4. Employees who need to access personal email from work may use web mail. All internet providers have web mail capabilities now, and these allow you to log into a web page to read and reply to email without installing email software, and without storing email on company computers. For help, contact your own internet access provider.

For America Online users, go to www.aol.com, and log into your account from there–no software is required.

5. Changing system security settings to allow online games or any other online system to run is not allowed. If necessary for a business purpose, ask your system administrator. The computers were set up as they are for good reasons, and they were backed up after being set up. If you make a change, it can and will be wiped out arbitrarily by the system administrator during normal maintenance; don't expect anyone to inventory your changes to the system, or maintain them, or to back up data from unapproved software.

6. Don't open attachments to email that you did not specifically request from a known business contact. Viruses and worms and other damaging malware generally arrive with false return addresses, stolen from an infected computer, one which usually uses some other email address than those that appear on the email. Never trust email to be safe, even if it appears to come from someone you know. Don't rely on antivirus software to work–it can take several days for the antivirus software running on your workstation to be updated to include the newest dangerous software, and worms will frequently spread faster than the updates to the antivirus software. Again, never trust email.

7. While visiting internet sites, note that many, many common misspellings of popular web sites have been set up by unscrupulous companies trying to get business, mostly for advertising, and these sites will attempt to install software on your workstation. Do not allow the installation to proceed. Always read the prompt carefully: some may say "Do you want to install ..." and others may say "Do you want to stop installing..." The answers that mean "STOP" are not the same. When in doubt, ask for help. Like email, web pages and any software associated with them must never be trusted unless you know the source, either personally, or by reference from a known and trusted reviewer or certification group.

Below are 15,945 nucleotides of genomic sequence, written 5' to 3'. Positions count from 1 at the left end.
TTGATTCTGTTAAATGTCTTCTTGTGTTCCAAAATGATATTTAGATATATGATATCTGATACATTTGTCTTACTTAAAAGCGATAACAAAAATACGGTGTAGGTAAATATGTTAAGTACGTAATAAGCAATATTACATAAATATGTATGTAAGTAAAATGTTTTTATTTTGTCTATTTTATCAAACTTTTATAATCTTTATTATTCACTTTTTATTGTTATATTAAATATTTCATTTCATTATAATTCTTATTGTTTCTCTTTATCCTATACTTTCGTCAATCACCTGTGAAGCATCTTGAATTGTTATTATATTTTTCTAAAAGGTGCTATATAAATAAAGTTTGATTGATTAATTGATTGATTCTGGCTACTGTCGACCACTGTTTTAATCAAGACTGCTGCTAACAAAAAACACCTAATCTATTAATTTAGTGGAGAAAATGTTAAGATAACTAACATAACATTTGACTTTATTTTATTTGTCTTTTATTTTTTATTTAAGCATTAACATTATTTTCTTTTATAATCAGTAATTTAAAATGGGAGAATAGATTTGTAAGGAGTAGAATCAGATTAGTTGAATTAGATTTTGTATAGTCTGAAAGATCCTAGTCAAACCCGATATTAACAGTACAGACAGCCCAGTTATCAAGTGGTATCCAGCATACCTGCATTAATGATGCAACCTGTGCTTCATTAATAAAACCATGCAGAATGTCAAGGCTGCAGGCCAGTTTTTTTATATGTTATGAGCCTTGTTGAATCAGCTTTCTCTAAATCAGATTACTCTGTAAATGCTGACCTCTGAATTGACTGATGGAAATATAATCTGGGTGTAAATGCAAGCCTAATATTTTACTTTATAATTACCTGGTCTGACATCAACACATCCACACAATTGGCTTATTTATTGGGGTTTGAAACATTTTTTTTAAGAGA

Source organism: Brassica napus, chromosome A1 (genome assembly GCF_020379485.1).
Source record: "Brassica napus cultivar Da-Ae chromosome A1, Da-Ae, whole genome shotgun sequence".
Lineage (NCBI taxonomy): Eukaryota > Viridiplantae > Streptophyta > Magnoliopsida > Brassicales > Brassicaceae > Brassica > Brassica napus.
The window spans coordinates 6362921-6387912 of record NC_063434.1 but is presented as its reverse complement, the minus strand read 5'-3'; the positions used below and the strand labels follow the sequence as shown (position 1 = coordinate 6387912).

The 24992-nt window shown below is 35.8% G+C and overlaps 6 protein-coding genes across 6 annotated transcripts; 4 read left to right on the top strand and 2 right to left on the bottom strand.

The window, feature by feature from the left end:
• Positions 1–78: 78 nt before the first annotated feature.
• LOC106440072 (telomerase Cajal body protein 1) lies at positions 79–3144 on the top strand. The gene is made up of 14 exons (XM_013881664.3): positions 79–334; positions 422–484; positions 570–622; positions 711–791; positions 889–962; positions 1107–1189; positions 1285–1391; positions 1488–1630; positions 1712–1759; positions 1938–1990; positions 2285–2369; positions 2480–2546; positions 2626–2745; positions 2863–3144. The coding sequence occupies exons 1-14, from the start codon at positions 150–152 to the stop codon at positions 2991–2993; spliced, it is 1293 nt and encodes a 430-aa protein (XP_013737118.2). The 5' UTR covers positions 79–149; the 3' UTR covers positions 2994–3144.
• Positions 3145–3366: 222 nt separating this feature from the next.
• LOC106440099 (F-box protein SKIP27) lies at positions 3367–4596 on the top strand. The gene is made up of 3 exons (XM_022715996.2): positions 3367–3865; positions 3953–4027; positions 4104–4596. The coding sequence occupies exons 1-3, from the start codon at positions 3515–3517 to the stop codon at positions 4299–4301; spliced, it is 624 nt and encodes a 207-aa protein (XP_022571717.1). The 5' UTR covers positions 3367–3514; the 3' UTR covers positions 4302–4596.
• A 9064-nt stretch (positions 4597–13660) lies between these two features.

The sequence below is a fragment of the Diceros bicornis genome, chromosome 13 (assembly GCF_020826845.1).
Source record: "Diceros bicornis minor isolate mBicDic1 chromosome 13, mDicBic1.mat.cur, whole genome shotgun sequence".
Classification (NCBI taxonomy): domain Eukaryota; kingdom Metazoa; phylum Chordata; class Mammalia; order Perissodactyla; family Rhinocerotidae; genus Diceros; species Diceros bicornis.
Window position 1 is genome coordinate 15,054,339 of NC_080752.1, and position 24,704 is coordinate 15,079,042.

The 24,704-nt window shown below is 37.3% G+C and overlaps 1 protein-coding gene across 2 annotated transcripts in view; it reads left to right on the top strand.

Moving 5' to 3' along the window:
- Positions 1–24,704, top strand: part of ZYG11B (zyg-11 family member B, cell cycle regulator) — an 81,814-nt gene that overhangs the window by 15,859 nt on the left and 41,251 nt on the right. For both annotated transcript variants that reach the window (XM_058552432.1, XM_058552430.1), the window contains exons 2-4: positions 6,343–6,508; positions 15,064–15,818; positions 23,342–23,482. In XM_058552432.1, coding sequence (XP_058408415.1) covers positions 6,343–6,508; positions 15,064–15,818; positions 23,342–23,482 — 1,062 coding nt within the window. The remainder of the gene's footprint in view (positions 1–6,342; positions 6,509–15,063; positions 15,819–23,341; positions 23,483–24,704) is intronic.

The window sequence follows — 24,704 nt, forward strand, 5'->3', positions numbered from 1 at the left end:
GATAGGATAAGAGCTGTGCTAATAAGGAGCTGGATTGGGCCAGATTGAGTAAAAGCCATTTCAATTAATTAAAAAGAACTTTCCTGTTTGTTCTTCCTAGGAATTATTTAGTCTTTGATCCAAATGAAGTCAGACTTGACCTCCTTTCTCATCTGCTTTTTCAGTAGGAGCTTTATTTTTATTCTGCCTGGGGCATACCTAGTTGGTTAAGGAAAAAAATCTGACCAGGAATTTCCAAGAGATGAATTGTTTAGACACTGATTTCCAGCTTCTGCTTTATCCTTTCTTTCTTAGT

8. Passwords and logins for programs must not be available to visitors at your desk. That means no sticky notes on your monitor listing user names, no scribbles on the desk pad or bulletin board, and no handy list in your top desk drawer. Passwords must be kept secure. Unauthorized use of passwords will result in accounts being turned off.

9. Read your screen before calling for help. Most software messages have a help button. Click on it, and read about what you're doing before deciding that you're unable to cope with an error message.

10. Store office data where you've been shown it belongs. That is on the network, by project or by topic. It's not on your desktop, not in the ‘my docs' folder on your workstation, or in any other creative location. The network data drive is properly backed up on a schedule. Your workstation is backed up infrequently, and that's just to save labor in case of a hardware failure.